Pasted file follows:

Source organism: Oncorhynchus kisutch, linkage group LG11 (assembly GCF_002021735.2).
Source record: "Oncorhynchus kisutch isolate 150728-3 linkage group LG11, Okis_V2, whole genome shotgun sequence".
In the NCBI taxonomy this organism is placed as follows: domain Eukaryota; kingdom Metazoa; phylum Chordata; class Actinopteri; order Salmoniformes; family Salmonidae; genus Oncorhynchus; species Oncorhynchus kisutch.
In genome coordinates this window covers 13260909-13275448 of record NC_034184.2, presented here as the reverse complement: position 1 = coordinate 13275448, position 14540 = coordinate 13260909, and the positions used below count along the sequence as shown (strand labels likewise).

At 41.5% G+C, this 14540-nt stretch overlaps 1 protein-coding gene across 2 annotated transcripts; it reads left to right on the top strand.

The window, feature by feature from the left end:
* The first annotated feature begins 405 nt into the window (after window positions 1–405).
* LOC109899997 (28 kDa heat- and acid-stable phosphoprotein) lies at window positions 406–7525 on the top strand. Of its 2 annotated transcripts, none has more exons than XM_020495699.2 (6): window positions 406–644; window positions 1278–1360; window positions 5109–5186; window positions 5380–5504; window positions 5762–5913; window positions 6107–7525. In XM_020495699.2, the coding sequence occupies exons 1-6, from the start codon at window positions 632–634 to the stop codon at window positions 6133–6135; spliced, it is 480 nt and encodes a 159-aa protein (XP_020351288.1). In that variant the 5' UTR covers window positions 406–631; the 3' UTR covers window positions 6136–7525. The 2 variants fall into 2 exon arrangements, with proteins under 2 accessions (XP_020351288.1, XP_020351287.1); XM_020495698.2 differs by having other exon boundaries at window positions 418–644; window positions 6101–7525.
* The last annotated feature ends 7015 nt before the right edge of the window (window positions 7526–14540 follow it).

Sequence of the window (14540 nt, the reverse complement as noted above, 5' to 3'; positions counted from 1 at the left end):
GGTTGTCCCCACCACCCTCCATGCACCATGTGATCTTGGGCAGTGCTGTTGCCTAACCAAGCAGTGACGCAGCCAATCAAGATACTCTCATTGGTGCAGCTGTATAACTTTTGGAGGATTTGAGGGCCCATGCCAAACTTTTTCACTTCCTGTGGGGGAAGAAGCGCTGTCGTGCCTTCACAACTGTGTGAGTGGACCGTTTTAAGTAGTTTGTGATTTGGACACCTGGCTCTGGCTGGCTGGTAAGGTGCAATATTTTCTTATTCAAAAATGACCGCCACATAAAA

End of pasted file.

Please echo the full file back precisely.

Source organism: Oncorhynchus kisutch, linkage group LG11 (assembly GCF_002021735.2).
Source record: "Oncorhynchus kisutch isolate 150728-3 linkage group LG11, Okis_V2, whole genome shotgun sequence".
In the NCBI taxonomy this organism is placed as follows: domain Eukaryota; kingdom Metazoa; phylum Chordata; class Actinopteri; order Salmoniformes; family Salmonidae; genus Oncorhynchus; species Oncorhynchus kisutch.
In genome coordinates this window covers 13260909-13275448 of record NC_034184.2, presented here as the reverse complement: position 1 = coordinate 13275448, position 14540 = coordinate 13260909, and the positions used below count along the sequence as shown (strand labels likewise).

At 41.5% G+C, this 14540-nt stretch overlaps 1 protein-coding gene across 2 annotated transcripts; it reads left to right on the top strand.

The window, feature by feature from the left end:
* The first annotated feature begins 405 nt into the window (after window positions 1–405).
* LOC109899997 (28 kDa heat- and acid-stable phosphoprotein) lies at window positions 406–7525 on the top strand. Of its 2 annotated transcripts, none has more exons than XM_020495699.2 (6): window positions 406–644; window positions 1278–1360; window positions 5109–5186; window positions 5380–5504; window positions 5762–5913; window positions 6107–7525. In XM_020495699.2, the coding sequence occupies exons 1-6, from the start codon at window positions 632–634 to the stop codon at window positions 6133–6135; spliced, it is 480 nt and encodes a 159-aa protein (XP_020351288.1). In that variant the 5' UTR covers window positions 406–631; the 3' UTR covers window positions 6136–7525. The 2 variants fall into 2 exon arrangements, with proteins under 2 accessions (XP_020351288.1, XP_020351287.1); XM_020495698.2 differs by having other exon boundaries at window positions 418–644; window positions 6101–7525.
* The last annotated feature ends 7015 nt before the right edge of the window (window positions 7526–14540 follow it).

Sequence of the window (14540 nt, the reverse complement as noted above, 5' to 3'; positions counted from 1 at the left end):
GGTTGTCCCCACCACCCTCCATGCACCATGTGATCTTGGGCAGTGCTGTTGCCTAACCAAGCAGTGACGCAGCCAATCAAGATACTCTCATTGGTGCAGCTGTATAACTTTTGGAGGATTTGAGGGCCCATGCCAAACTTTTTCACTTCCTGTGGGGGAAGAAGCGCTGTCGTGCCTTCACAACTGTGTGAGTGGACCGTTTTAAGTAGTTTGTGATTTGGACACCTGGCTCTGGCTGGCTGGTAAGGTGCAATATTTTCTTATTCAAAAATGACCGCCACATAAAA